San Antonio, Texas
I volunteered to serve in Vietnam and was 19 years old when I was in country. I served in the military from 1970 to 1972 and was in Vietnam in 1971. My father (a career senior NCO) also served in Vietnam from 1967 to 1968 in the army and was stationed in Da Nang. We had one family member (first cousin) 2nd Lt George Gutierrez (Texas A&M graduate-Corp of Cadets) born in the Rio Grande Valley city of Harlingen killed in action in September of 1965 in the Ia Drang Valley. He was a co-pilot whose helicopter was shot down approximately two months before The Battle of Ia Drang Valley or The Battle of Operation LZ X-Ray.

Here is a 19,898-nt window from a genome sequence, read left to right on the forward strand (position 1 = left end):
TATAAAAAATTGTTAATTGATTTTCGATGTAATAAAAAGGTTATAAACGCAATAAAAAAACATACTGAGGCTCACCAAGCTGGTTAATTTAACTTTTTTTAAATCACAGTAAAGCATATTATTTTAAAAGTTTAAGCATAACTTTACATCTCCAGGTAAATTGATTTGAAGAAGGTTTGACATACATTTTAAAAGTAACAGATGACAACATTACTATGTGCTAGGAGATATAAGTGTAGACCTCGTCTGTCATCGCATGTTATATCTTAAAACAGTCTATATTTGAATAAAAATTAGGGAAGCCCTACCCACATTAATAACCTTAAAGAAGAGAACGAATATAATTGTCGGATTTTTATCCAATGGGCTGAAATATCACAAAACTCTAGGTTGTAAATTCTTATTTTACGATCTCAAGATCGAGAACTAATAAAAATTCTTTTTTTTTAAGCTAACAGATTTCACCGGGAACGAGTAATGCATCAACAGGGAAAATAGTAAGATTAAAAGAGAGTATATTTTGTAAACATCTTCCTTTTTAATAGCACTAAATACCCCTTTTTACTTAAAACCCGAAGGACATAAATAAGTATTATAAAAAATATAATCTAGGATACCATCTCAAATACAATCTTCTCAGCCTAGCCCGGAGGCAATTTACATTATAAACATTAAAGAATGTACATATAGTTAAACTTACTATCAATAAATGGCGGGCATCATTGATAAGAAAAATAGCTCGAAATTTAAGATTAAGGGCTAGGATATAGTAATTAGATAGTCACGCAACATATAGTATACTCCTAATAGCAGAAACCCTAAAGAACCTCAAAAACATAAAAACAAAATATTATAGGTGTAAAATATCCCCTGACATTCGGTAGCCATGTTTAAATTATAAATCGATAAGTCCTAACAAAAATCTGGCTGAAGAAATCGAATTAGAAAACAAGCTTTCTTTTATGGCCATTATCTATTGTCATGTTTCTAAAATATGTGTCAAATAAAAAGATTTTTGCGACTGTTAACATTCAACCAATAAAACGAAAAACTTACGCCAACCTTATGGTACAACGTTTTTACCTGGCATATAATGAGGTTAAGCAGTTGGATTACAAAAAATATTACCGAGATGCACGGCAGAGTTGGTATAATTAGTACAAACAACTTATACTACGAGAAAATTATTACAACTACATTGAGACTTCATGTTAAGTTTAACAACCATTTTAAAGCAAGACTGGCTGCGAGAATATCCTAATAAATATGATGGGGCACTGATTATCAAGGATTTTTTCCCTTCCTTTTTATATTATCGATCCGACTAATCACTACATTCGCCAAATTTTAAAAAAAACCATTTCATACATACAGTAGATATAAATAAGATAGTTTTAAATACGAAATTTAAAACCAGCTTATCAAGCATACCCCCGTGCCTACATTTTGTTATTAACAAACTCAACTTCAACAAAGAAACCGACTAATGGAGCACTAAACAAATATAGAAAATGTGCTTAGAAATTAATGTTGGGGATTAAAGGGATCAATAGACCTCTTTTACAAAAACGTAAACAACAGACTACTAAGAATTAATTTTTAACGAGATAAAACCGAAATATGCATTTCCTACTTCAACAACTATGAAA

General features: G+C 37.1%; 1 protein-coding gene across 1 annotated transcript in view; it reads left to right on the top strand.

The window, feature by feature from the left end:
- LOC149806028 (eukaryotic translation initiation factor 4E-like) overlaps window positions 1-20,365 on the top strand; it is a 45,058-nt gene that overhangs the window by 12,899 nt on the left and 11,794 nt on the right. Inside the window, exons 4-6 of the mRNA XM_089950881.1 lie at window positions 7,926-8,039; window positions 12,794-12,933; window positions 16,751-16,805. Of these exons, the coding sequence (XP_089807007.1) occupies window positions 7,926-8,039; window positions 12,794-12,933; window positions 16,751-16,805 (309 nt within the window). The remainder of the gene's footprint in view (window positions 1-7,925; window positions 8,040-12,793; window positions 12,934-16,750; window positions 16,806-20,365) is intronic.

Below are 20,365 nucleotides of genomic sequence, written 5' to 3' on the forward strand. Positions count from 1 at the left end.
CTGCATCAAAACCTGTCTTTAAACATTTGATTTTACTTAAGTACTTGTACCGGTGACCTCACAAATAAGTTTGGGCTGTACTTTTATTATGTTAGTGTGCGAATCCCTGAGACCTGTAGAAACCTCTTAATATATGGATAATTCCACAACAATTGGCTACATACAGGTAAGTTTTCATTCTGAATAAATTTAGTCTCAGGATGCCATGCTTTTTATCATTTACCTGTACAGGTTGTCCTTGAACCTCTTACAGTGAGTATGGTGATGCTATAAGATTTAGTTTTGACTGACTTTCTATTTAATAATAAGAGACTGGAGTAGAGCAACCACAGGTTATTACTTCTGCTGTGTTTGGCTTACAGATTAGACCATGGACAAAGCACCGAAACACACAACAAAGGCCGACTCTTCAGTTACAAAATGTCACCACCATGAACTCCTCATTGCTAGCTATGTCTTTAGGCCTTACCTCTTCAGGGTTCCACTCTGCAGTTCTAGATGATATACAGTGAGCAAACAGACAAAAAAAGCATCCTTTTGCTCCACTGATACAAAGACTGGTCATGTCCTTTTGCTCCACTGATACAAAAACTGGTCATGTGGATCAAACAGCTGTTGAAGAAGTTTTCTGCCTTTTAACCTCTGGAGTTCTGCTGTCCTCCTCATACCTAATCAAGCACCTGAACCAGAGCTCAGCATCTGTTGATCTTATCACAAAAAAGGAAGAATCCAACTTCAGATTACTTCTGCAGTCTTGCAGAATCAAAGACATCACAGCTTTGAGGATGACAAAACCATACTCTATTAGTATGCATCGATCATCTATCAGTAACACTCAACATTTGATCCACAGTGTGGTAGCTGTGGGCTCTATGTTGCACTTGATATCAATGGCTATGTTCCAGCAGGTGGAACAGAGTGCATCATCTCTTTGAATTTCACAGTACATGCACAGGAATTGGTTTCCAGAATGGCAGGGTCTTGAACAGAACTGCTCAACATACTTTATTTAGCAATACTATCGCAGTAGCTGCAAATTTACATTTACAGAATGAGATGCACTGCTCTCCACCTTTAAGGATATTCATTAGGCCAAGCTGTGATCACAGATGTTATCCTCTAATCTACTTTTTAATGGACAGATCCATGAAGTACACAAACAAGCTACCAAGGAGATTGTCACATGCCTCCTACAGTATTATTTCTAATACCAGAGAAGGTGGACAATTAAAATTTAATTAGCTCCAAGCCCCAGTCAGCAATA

I served in Battery “B” 4/60th Arty, First Field Force as a crew chief on a M-42 Duster. My MOS 16F40 was a dual role. I also trained on M-35/M-55 Quad 50 gun truck. Most crew chiefs were graduates of NCOCS school at Ft.Bliss and were referred to as “shake-n-bakes”. This was due to the fast track promotion received upon graduation to NCO Sgt E-5. Top ten percent graduated as Staff Sgt E-6. I served in the II Corp area of the Central Highland. Our battery HQ was in Plieku, however our unit was assigned to remote fire bases in Dak To near the border or Laos and Cambodia. I also served in the Kon Tum area. Our duties included convoy escort and firebase perimeter defense for a field artillery 175mm M107 self propelled gun. I try not to dwell on the bad times I had in Vietnam i.e., convoy ambushes; snipers, mortar and rocket attacks. No major campaigns that I can recall just the constant threat in remote fire support bases of attacks or ambush while protect ing a tactical convoy. I can remember many a “mad-minute”. This meant that if you had not fired any weapons at your disposal (mainly small arms) for two or three days, at your fire support base, you were authorized to open fire into the “bush” to exercise your weapon assigned to you (everyone at once for a minute or two). As a crew chief I had a M16 which I stored in the crew chief’s hatch along with an M79 grenade launcher. There was also a M60 mounted on the track that we would exercise. “Mad-Minute” time served to ensure all small arms were combat ready and as a stress reliever. I also have found memories of having a “stand down” after 30 days in the field we would return to our battery HQ for a mini-R&R for two or three days. At this time we had mess hall meals; sleep in a bunk; hot showers, cold beer, maybe a grilled steak if we were lucky and music courtesy of the radio from AFN-Vietnam. As the crew chief I was responsi ble for a crew that was properly trained and knew how to perform their role during a direct or indirect fire missions. There were some crew members that were assigned to Duster and Quad units that were not formerly trained in the weapon system. They may have been trained in another combat arm MOS; i.e. mortar crew, infantry rifleman, tanker etc. Their training in Nam was OJT. Fortunately those in my crew who learned by OJT were able to adapt and served with distinction. The Duster weapon platform were twin 40mm automatic cannons that were used by the Navy on some of their ships and the Coast Guard during WWII. The guns were then adapted to be mounted on a M41 light tank near the end of the Korean War. So much 40mm ammo was produced during WWII, that we were still using it in Nam. This system’s primary role was air defense and secondary role direct fire or indirect fire. During Vietnam it was never used for air defense. It’s secondary role became it’s primar y role and was a formidable weapon against ground attacks.